I am delighted to see the return of FE thinking.  I smile each time I look at Port Philip Bay in Victoria Australia.

Welcome to the FES forums.  :)  I'd like to see the video in question.  Stationary earth with gravity models exist, but I believe most of the folks who hold this theory also subscribe to the notion that the earth in an infinite plane, since the direction of "gravity" is always down and not toward the centre of the disc. 

I find the infinite plane model interesting and don't completely discount it, as it solves some problems that the disc model presents.  However, in order for aetheric lensing / electromagnetic acceleration to bend light sufficiently to create the southern sky, in my opinion, a disc is necessary, so I tend to lean toward it, with a universal accelerator accounting for gravitational effects.

Re: Gravity vs. Universal Acceleration
« Reply #123 on: January 03, 2014, 01:28:54 PM »
Ummm...  No.  The gravitational influences of the sun and moon (tidal forces) can and do affect the actual value of g (the local gravitational field).  With a scale sensitive enough, you can actually measure the changes of g during the course of a day.

The concern isn't about rapid fluctuations, it's about how the local environment can affect readings.  The magnetic field of the earth, atmospheric pressure and buoyancy, tidal forces from the sun and moon are not rapid fluctuations, but can all have some tiny effect on the weight of the reference mass.  The real question is which of those influences are significant enough to affect the actual reading?

According to Wikipedia the daily gravitational fluctuation caused by the Sun and the Moon is only 0.000002 g0.  I'm going to go out on a limb and say that the scale used in the experiment is not capable of detecting this magnitude of gravitational shift.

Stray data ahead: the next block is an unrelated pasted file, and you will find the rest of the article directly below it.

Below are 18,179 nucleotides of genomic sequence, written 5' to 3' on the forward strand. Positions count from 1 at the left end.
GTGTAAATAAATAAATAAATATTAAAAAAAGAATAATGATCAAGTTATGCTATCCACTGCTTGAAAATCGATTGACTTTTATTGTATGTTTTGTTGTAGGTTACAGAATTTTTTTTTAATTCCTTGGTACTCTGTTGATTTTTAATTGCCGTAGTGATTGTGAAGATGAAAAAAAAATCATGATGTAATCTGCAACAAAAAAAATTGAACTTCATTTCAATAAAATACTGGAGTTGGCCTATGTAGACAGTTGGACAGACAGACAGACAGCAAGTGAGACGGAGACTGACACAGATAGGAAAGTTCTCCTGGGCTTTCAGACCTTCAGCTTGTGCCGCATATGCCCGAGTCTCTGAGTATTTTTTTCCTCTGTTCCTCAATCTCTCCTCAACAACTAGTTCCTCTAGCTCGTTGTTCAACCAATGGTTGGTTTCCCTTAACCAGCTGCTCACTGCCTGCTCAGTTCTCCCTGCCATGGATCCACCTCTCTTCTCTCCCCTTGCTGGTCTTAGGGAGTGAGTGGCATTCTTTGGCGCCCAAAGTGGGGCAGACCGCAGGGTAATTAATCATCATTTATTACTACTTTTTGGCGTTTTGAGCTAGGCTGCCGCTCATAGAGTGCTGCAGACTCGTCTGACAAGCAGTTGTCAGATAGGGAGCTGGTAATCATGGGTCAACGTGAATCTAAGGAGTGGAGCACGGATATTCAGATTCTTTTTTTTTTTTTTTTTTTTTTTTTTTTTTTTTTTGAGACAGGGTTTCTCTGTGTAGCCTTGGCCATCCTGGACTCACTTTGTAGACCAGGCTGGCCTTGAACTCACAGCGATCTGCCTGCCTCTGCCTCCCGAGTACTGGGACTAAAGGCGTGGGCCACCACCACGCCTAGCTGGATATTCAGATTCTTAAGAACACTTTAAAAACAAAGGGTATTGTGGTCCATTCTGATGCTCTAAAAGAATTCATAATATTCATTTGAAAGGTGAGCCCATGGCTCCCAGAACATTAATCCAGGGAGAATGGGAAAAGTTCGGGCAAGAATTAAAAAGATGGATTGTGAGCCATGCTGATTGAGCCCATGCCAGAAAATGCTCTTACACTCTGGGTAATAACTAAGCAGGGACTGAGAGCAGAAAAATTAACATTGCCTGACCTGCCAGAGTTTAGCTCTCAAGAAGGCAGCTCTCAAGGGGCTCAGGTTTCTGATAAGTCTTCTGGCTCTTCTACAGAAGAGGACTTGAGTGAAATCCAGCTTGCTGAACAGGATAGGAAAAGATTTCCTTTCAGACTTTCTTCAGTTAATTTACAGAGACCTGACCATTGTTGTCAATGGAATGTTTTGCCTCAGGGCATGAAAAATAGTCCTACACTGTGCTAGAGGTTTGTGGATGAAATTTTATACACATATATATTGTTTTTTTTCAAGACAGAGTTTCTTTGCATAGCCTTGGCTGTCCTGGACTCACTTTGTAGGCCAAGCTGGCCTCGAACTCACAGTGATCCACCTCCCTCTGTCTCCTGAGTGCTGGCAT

Also, it is ABSOLUTELY about rapid fluctuations because the scale is tared.  When you tare the empty scale, it compensates for all of the magnetic fields and atmospheric pressure and tidal forces, etc...  So, these forces would have to change, between the time that the scale is tared and the time that the gnome's weight is calculated to have an effect of the gnome's reading.  Here is an example to illustrate:  The scale is tared with a 10g weight on it, so the scale resets itself to 0.  You place the gnome on the scale next to the 10g weight and take a reading.  Does the scale show the weight of the gnome or the weight of the gnome plus 10g?  It shows only the weight of the gnome.  The weight would have to be removed or more weight added BEFORE the reading was taken for it to be affected.  Tidal forces and atmospheric pressure, et al. just don't change enough in 10 seconds to affect the readings, so it's a moot point.  Which is actually the WHOLE reason for taring a scale, to make all of those things moot.


Which brings me to Tom's point about all of these wind-swept areas where all of the experiments have been performed.  It's Occam's Razor, once again.  What's more plausible?  That the Earth's gravitation field is causing the weight fluctuations to match the Gnome's position on the Earth or that in EVERY place the the gnome was weighed, there just happened to be a gust of wind that was exactly and correctly altering the readings of the scale to match what is predicted by the gravitational calculations?  That's pretty amazing timing by all of that wind in all of those different places on all of those different days, even inside buildings, wouldn't you say?